Directed Improvisation by Computer Characters

Barbara Hayes Roth, Stanford Knowledge Systems Laboratory

Seminar on People, Computers, and Design
Stanford University February 3, 1995


"Directed improvisation" is a paradigm for human-computer interaction. Directors (who may be human users or other computer programs) guide the behavior of computer characters with abstract instructions that establish skeletal narrative structures and weak constraints on the desired behaviors. The characters work together to improvise a course of behavior that conforms to the structure, meets the constraints, and achieves other performance objectives. Thus, characters follow directions, but may also enhance performance, while surprising and engaging users with their improvisations along the way.

Directed improvisation is similar in spirit to previous work on instructable agents, multi-agent systems, advanced programming languages, and object-oriented simulation. Following this earlier work, directed improvisation aims to employ more abstract directions to guide more discretionary behavior by more complete computer characters.

We believe that computer characters capable of performing directed improvisation will be useful elements of diverse applications, especially applications in education, the arts, and entertainment. We are developing a technology that combines a supporting agent architecture with configurable components to facilitate efficient and economical development of a variety of specific characters for different applications. Our approach incoporates media-independent interfaces, so that a given character's "mind" can be embodied in animation, virutal reality, text, or other media.

Our current testbed application is a "virtual theater," in which animated characters take direction to improvise episodes of physical and verbal behaviors. To be effective, the characters also must exhibit simple intelligence, life-like qualities, and improvisational expertise. Within the virtual theater, we conceive several specific modes of interaction: animated puppets, animated actors, collaborative playcrafting, improv troupe, improv direction, and interactive story. In all of these modes, directed improvisation offers users (in our case, children) the combined pleasures of directing the creation, re-telling, or re-experiencing of a story, while being delighted by the characters' unpredictable improvisations within the story structure. In addition to its use as an experimental testbed, the virtual theater is a promising paradigm for several kinds of commercial applications: experience-based learning environments, new kinds of computer games, a new medium for artistic self-expression, or a new form for interactive story experience.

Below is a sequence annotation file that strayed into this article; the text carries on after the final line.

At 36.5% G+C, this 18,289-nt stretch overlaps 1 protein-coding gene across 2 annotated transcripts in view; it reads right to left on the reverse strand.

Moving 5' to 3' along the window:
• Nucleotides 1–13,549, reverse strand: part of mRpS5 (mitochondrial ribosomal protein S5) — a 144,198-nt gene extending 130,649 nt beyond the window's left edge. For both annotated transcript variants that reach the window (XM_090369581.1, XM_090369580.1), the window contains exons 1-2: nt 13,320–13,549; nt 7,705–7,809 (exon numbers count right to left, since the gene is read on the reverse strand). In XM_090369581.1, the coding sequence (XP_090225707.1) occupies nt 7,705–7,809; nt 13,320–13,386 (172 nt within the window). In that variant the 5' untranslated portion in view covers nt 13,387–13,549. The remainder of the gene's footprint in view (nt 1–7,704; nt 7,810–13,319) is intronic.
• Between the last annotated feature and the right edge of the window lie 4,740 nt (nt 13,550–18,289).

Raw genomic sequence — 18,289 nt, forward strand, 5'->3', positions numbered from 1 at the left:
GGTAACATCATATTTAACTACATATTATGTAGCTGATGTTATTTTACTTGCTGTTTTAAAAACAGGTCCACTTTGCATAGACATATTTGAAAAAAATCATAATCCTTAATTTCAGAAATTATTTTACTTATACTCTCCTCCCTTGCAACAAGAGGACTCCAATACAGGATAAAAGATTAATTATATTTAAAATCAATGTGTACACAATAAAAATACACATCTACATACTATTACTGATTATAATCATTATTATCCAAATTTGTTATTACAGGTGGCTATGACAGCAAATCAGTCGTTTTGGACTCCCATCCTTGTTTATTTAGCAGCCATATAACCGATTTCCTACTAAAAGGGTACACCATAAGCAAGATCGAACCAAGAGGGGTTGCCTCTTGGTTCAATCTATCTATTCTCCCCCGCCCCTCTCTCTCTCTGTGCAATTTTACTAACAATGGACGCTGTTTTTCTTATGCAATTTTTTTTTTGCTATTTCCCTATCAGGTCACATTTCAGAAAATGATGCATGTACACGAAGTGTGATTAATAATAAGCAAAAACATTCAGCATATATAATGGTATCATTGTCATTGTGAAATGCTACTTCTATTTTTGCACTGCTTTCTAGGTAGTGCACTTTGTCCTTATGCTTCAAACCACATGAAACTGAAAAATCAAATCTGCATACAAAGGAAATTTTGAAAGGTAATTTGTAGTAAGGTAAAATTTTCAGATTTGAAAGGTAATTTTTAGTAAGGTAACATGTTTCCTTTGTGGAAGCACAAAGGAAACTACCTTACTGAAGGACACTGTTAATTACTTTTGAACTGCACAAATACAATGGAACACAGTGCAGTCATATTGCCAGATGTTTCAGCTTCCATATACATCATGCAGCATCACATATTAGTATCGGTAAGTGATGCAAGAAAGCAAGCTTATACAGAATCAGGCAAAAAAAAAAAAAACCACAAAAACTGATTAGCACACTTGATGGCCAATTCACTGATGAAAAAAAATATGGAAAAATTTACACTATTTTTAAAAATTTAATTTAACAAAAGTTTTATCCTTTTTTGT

Barbara Hayes-Roth has been Senior Research Scientist in Computer Science at Stanford since 1982. Previously, she was Senior Computer Scientist at the Rand Corporation and Member of Technical Staff at Bell Laboratories. She holds BA (1971, Boston University), MS (1973, University of Michigan), and PhD (1974, University of Michigan) degrees in Cognitive Psycholgy. Dr. Hayes-Roth developed the "dynamic control architecture" (embodied in the BB1 software), which supports the development of computer agents that explicitly reason about, plan, and control their own behavior in response to run-time conditions. Dr. Hayes-Roth has collaborated with domain experts to develop experimental agents for: modeling protein structures, designing construction site layouts, monitoring medical patients, monitoring plant control and manufacturing equipment, controlling autonomous robots, and more recently, controlling improvisational computer characters. She has published over 100 scientific articles and is a former Councillor, current Conference Chair, and a Fellow of the AAAI.


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